I found most of it quite delightful; however, the chapter, “The quantum Safari” (chapter nine in the above link) bothered me quite a little. It made some rather stupid assumption which were simply contrary to quantum mechanics. I was moved to try and construct what Mr. Tompkins would actually see if [imath]\hbar[/imath] were actually a large number and failed quite miserably. The problem was that [imath]\hbar[/imath] comes into almost everything (size of atom's electron orbitals, consequential bond lengths, etc). I was totally unable to find a logical structure from which I could start (which did not depend upon the presumed value of [imath]\hbar[/imath]. I finally came to the conclusion that [imath]\hbar[/imath] was circularly defined. I brought the issue up to my physics advisor and was told that I "needed to study my physics a little better; [imath]\hbar[/imath] was certainly NOT circularly defined". What you have just noticed above is that, in my work, [imath]\hbar[/imath] is most certainly circularly defined and I take it as proof that my advisor was wrong. We can perhaps get deeper into that issue later.

Didn’t we assume motion in the tau direction when we assumed that it is not a mass less element?

You are confusing two different motions here. One is the motion of an element in that quantum gas and the other is the motion of an object in the world view of the two observers. The evolution parameter (the unmeasurable t associated with my equation) is a universal parameter attached to my interpretation of what is going on. Each observer will, because of the character of his world view, consider time to be defined by his personal clocks as tau is not an observable axis in his world view. If you go back to my definition of mass, being the momentum in the tau direction, you will find it is the rest mass of the entity of interest: i.e., the two observers (when they go to examine the situation under my interpretation) will agree as to the rest mass of the various elements making up the universe. In fact they will agree as to the momentum in any direction except x. It is only the momentum of these elements in the x direction (the partial with respect to x of their expectations) upon which they will disagree. What is important is that they will both (using my interpretation of the details) see the change in a specific expectation to be defined by a specific expanding sphere.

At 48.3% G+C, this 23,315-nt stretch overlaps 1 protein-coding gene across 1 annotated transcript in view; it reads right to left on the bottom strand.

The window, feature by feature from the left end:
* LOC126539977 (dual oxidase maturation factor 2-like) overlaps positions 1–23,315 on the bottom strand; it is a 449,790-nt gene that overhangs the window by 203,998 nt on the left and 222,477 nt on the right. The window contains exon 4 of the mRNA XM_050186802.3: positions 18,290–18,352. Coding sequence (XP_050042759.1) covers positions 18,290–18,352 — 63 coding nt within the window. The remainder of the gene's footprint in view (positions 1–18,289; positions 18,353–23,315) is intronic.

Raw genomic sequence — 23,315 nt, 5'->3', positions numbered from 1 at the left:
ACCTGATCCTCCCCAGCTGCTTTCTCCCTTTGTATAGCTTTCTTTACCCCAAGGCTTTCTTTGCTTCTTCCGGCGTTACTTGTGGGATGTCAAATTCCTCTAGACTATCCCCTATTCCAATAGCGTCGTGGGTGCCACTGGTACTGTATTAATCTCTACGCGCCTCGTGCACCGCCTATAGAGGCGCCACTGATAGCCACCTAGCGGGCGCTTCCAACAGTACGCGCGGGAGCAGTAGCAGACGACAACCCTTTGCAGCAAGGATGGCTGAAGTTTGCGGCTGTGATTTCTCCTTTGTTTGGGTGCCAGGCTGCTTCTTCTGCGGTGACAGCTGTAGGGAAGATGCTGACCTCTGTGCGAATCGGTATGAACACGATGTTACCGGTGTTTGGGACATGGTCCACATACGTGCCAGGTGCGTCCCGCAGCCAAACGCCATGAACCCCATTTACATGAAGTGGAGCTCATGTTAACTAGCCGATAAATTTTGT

As his explanation (his expectations) are not to depend upon his absolute motion my fundamental equation must be as applicable under the assumption he is standing still as it is for the other frame (where the other observer is standing still). It is this fact which requires that the expanding sphere (in the quantum gas picture) must be spherical in both interpretations.

In fact didn’t we assume that the elements speed along the tau axis changed when it changed the value of v as you have defined it? Why isn’t a scaling of the t axis going to be an unobservable scaling and have no effect or does this have some effect on the energy of the equation?

Neither of the observers are actually using the unmeasurable evolution parameter. They are both using the dynamic properties of a thing they call a clock to establish what they call time (the evolution parameter under the assumption they are standing still).

Then is there other possibilities that are not Euclidean, but we only chose a Euclidean system because we know that there is a flaw free explanation that is in a Euclidean geometry and it makes things simpler by working with such a geometry?